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Success as a Knowledge Economy: Teaching Excellence, Social Mobility and Student Choice

Market entry, quality and risk-based regulation
• We will replace multiple overlapping HE systems with a single regulator and route into the
sector.
• We will move to risk-based regulation which will reduce the regulatory burden across the
sector, except for those providers where additional monitoring is needed.
• New high quality institutions will be able to compete on equal terms with quicker entry to
the sector.
• We will continue to set a high bar on quality to ensure that providers are delivering value
for money for students and taxpayers.
• Student number controls will continue to be lifted for all providers that can meet our high
quality bar, including rigorous outcome measures, but will otherwise remain an important
tool to ensure students and taxpayers are protected.
• We will open up access for providers to be able to award their own degrees by
introducing greater flexibility to degree awarding powers (DAPs): new probationary
foundation and taught DAPs (FDAPs / TDAPs); time-limited granting of DAPs for all new
holders in the first instance with scope for indefinite DAPs for all following successful
renewal; options for bachelors only and subject-specific DAPs; reduced and more flexible
track record requirement for full DAPs.
• We will remove the minimum student numbers criterion for university title (UT), whilst
retaining the requirement that when taking account of ownership structures more than
55% of full time equivalent students are studying higher education. This will enable wider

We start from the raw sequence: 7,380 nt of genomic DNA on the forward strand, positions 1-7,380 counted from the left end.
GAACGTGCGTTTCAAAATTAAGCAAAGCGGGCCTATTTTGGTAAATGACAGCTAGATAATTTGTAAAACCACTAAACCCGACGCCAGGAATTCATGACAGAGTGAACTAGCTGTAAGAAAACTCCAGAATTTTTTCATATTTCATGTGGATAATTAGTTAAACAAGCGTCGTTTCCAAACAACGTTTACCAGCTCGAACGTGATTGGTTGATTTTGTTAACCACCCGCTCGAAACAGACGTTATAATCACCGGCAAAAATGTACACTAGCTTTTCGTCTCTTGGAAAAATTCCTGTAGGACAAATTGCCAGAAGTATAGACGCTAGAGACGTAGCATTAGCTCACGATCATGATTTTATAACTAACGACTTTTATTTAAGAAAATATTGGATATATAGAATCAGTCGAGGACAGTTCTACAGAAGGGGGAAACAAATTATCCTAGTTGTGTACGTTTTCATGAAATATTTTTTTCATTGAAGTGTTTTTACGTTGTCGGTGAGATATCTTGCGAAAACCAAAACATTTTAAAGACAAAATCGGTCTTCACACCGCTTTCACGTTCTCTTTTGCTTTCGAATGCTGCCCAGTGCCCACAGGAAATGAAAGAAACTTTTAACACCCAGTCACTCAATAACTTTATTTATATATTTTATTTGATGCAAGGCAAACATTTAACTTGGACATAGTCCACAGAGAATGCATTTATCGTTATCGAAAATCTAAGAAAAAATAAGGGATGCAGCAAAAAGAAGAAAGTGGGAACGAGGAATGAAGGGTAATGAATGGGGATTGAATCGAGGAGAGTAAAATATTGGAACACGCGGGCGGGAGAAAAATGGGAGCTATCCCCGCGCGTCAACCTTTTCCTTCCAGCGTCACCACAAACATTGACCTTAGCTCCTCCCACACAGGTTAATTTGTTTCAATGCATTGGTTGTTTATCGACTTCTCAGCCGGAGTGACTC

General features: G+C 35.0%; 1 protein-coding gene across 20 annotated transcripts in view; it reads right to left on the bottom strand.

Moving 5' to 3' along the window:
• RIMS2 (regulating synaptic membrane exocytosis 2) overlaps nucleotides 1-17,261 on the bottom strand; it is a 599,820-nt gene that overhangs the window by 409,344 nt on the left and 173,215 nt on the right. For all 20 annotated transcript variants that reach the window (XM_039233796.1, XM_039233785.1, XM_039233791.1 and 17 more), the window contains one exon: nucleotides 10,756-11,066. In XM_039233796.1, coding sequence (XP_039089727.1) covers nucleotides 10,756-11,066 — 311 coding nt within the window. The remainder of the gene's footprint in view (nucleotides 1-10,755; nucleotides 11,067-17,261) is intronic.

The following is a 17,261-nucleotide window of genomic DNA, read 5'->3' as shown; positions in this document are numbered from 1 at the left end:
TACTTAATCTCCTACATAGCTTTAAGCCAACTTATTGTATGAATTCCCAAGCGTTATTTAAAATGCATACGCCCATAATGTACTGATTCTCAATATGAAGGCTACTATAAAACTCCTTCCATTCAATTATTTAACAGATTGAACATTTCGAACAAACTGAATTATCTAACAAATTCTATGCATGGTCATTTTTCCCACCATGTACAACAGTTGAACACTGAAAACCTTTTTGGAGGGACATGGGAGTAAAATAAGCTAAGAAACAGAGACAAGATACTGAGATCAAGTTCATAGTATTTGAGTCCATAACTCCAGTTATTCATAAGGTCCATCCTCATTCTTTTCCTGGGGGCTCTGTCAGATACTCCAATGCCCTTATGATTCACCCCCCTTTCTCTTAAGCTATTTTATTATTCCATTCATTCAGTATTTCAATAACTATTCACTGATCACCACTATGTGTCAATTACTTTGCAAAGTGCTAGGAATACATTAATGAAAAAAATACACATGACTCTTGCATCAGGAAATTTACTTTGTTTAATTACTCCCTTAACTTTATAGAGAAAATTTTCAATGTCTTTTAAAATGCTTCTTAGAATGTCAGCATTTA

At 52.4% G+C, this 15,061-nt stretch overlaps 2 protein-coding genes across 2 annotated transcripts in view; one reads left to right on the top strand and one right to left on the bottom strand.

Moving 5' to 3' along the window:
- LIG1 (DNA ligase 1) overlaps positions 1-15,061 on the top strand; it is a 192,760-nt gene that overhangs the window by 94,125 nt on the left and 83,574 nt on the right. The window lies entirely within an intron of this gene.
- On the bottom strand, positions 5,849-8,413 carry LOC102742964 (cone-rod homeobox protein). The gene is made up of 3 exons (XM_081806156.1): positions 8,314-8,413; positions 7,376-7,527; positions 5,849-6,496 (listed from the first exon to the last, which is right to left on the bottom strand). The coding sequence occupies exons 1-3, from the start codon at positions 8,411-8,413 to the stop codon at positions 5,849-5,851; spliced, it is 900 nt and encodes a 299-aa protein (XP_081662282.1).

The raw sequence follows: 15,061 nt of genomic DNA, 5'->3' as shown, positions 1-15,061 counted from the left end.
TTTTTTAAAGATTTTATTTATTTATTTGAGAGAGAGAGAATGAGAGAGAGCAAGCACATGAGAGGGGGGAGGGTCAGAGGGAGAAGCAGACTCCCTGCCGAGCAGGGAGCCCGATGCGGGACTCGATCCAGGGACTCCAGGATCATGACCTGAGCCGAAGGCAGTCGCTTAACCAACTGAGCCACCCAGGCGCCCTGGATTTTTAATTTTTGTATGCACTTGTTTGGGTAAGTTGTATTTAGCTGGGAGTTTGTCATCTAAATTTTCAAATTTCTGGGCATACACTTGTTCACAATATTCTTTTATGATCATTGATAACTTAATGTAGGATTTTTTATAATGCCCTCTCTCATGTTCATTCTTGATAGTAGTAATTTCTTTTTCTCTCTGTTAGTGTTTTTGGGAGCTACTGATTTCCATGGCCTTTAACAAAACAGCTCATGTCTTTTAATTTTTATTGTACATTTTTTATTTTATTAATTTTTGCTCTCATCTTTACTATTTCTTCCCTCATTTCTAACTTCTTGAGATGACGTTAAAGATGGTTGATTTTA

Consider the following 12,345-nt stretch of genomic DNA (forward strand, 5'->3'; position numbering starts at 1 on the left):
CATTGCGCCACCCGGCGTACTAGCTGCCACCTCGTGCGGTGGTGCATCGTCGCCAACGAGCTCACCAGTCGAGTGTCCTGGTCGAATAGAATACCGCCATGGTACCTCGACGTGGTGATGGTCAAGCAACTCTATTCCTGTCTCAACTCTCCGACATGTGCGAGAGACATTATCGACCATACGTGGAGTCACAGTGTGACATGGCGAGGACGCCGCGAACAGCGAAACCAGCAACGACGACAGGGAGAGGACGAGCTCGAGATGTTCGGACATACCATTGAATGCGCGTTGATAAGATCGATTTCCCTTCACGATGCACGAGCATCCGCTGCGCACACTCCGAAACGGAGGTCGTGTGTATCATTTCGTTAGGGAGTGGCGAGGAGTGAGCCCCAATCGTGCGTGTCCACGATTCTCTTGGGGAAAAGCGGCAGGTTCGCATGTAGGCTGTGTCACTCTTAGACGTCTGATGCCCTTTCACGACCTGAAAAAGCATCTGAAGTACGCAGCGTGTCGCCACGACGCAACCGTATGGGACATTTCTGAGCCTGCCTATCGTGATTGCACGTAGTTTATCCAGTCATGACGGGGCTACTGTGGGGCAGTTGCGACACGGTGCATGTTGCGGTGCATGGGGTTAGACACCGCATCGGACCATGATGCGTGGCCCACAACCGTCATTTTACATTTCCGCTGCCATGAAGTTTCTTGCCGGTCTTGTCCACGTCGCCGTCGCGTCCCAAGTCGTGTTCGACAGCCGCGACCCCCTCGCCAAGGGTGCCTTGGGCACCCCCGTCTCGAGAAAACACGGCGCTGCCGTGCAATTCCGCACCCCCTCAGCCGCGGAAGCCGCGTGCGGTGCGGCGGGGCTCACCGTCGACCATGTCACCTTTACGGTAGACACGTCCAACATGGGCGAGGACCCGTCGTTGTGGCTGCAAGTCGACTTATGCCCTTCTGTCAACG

access to UT for indefinite holders of bachelor level DAPs, and bring together DAPs and
UT processes. We will retain university college title for those who prefer it.
• We will simplify the granting of DAPs and UT for English institutions by transferring
responsibility for the process from the Privy Council to the Office for Students (OfS).
We will encourage providers to improve validation arrangements, and take a power
enabling the OfS to designate a validation service if validation services remain restrictive.
• Following a recommendation from the OfS, the Secretary of State will have a power to
designate sector-owned organisations to carry out specific quality assurance and data
publication functions, enabling the principle of co-regulation to continue.
• We will remove the requirement for higher education providers to submit any changes to
their governing documents to the Privy Council for approval, and remove the unnecessary
statutory requirements on Higher Education Corporations.
• We will extend the remit of the Office of the Independent Adjudicator for Higher Education
(OIA) to cover all higher education providers on the register.
• We will for the first time require providers to have a student protection plan in place, in the
event that the provider is unable to deliver their course of study.


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